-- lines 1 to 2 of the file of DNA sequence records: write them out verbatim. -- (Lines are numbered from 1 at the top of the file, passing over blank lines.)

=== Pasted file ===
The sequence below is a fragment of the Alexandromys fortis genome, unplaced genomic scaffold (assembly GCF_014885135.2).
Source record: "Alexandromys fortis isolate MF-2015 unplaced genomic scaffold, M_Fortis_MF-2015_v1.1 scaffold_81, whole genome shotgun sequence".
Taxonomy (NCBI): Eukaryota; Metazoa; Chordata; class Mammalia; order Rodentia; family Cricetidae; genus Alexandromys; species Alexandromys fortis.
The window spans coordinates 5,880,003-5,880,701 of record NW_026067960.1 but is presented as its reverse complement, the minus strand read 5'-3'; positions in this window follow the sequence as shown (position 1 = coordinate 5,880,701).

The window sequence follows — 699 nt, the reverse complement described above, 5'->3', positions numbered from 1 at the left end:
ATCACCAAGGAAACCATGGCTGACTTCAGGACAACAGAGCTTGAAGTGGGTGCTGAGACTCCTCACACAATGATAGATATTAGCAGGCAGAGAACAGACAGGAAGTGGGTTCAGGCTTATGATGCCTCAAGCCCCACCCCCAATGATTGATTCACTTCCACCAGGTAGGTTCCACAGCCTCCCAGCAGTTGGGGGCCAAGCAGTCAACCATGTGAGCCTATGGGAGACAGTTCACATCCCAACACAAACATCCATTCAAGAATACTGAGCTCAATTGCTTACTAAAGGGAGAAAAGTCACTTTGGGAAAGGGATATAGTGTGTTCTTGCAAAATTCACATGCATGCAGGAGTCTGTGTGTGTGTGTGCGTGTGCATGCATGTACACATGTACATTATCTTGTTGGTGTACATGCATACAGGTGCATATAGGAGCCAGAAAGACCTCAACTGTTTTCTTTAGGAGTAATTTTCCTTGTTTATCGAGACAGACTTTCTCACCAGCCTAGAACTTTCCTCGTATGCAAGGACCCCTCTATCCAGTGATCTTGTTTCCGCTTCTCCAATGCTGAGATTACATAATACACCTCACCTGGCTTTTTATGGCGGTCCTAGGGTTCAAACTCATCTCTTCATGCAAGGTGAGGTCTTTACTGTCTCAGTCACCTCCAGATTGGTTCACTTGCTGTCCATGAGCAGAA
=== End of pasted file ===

The sequence below is a fragment of the Alexandromys fortis genome, unplaced genomic scaffold (assembly GCF_014885135.2).
Source record: "Alexandromys fortis isolate MF-2015 unplaced genomic scaffold, M_Fortis_MF-2015_v1.1 scaffold_81, whole genome shotgun sequence".